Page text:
Lost in Japan — Part 1– Osaka


April 2013 was when I found out that I would be travelling to Japan to study abroad in Kobe for 3 weeks in late July-August.

The first time I visited Japan, I knew I wanted to live there.  It wasn’t that flickering “oh this place is really neat.” It was like I got hit with this overwhelming sensation that I had found home and that I really belonged.

July 2013 I departed from Canada with my mother on an international adventure, leaving Saskatchewan, stopping in Vancouver, then again in Seoul, and finally landing in Osaka around 9pm or so. Even at 9, it was incredibly humid and hot out. I don’t think I’d ever experienced anything like it. Thankfully, my mom had booked a hotel room at the airport so we could sleep before starting our adventure the next day. We both woke up fairly early (around 5am?) (yay, jet lag). And what an adventure it would be. Prior to this trip I had taken only two beginner level Japanese classes at my University, so my knowledge was limited to saying things like, “this is a pen,” “where is the train station,” “I like food.” Nothing super helpful when trying to figure out trains and schedules written primarily in Japanese. Every so often, a sign would have some English which I think is the only way we made it to our next hotel, only after I dumped my suitcase down an escalator.

Side note: Kansai (Kyoto, Osaka, Nara) people are incredibly kind. When I dropped my suitcase, about 4 people came rushing over and brought it up the escalator, asking if I was okay and if I needed any help.

Side, side note: I’ve spent 90% of my time in Kansai, so I’m probably biased.

Finally my mom and I got on the right train, and ended up at our train station. For those of you who haven’t been to Japan, train stations are often home to other businesses– like giant freaking department stores and malls. The colours, the sounds, the smells overwhelmed me as my mom and I had to walk through this train station/mall with our giant suitcases looking exactly like lost tourists as we tried to find the right exit for our hotel.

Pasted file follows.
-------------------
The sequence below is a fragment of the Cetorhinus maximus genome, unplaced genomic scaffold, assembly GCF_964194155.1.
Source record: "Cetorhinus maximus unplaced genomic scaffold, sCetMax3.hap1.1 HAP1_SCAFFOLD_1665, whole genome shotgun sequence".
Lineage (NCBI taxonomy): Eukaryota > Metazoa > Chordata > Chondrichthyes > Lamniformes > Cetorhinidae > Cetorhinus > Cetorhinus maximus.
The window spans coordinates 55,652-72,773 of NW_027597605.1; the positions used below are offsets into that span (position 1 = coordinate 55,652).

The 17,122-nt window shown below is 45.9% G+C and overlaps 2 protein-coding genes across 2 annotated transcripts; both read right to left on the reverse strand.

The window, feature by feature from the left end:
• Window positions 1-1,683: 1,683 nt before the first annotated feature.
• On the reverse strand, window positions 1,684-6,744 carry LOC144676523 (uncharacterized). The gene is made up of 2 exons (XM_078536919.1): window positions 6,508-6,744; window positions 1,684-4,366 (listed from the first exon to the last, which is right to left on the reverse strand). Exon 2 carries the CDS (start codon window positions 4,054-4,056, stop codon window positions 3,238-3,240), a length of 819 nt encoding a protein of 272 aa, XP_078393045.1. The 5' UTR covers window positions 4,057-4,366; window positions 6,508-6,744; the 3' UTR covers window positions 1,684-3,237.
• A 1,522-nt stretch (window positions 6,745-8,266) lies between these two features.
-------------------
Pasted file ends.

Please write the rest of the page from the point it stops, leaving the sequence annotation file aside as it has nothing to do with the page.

My feet were sore, it was hot, and my bags were heavy. We were very close to finding a taxi when we took our next exit and looked at all the high rise buildings and found the name of our hotel flashing fairly close to us. Our hotel was fairly nice, both my mom and I were ecstatic about the blue yukata pajama’s laid out on our beds. Starting the next day we had a tour guide who was going to show us around Osaka, Kyoto and then finally in Kobe where I would be spending the next 3 weeks.  We started in Osaka, visiting shrines and temples, the Osaka castle, a historical museum where I tried on my first yukata and got to wander around ancient buildings. We even got to see the beginning of a local festival where students (high school) would play a taiko drum while carrying a giant, portable temple through the streets. All traffic lights became irrelevant as the temple bobbed through the intersection on the backs of teenagers.

We ended our day in Osaka by visiting the red light district where I got to meet a cross-dressing actor. This is an old form of theatre in Japan and you will often come across females portraying males and males, women. I also got to try plinko which is Japan’s version of gambling, without actually gambling (which is illegal in Japan). It’s a bit like pinball, but after you get a certain amount of points you take your receipt with your points to the next door building where you can trade your points for everyday items and food. See, not really gambling.

This is also where I first almost got kidnapped. Well, probably would have been kidnapped.

My mom and the tour guide were looking at a shop and I was just a few meters away looking at something else, when an old man (like, dinosaurs were still around when he was a teenager) came up behind me and put his arm around my shoulders while pulling me away from my mom and tour guide, repeating “kirei, kirei.” (It means, pretty). I was able to pull out from under his arm and my tour guide came running over, hitting him with her fan (legit straight out of an anime) and telling him no. I don’t think I was ever in any real danger, but considering all of my almost kidnapped stories happen in Japan, this one had to be included.

After leaving the red light district, it was time for our tour guide to return home. She had told us about a fireworks festival tonight, gave us directions, and then left us to enjoy the popular shopping area.

We went to the festival and experienced the famous train squishing, where guards would force as many people as possible onto the train. Surprisingly it wasn’t as awful as I’d thought it would be, since the train was well air conditioned and everyone was doing their best to keep their hands away from uncomfortable areas.

The fireworks were amazing, at least 3-400 people were crammed onto a tiny bridge, with another 6 or 7 bridges filled the same way and thousands of people lining the sides of the river.  Bright, colourful boats floated down the river while fireworks lit up the sky with smiley faces and hearts. Unfortunately, jet lag had finally caught up with my mom and I, so we made our way back to our hotel on a nearly empty train.

And here I will leave you, with my trip to Kyoto for next time!



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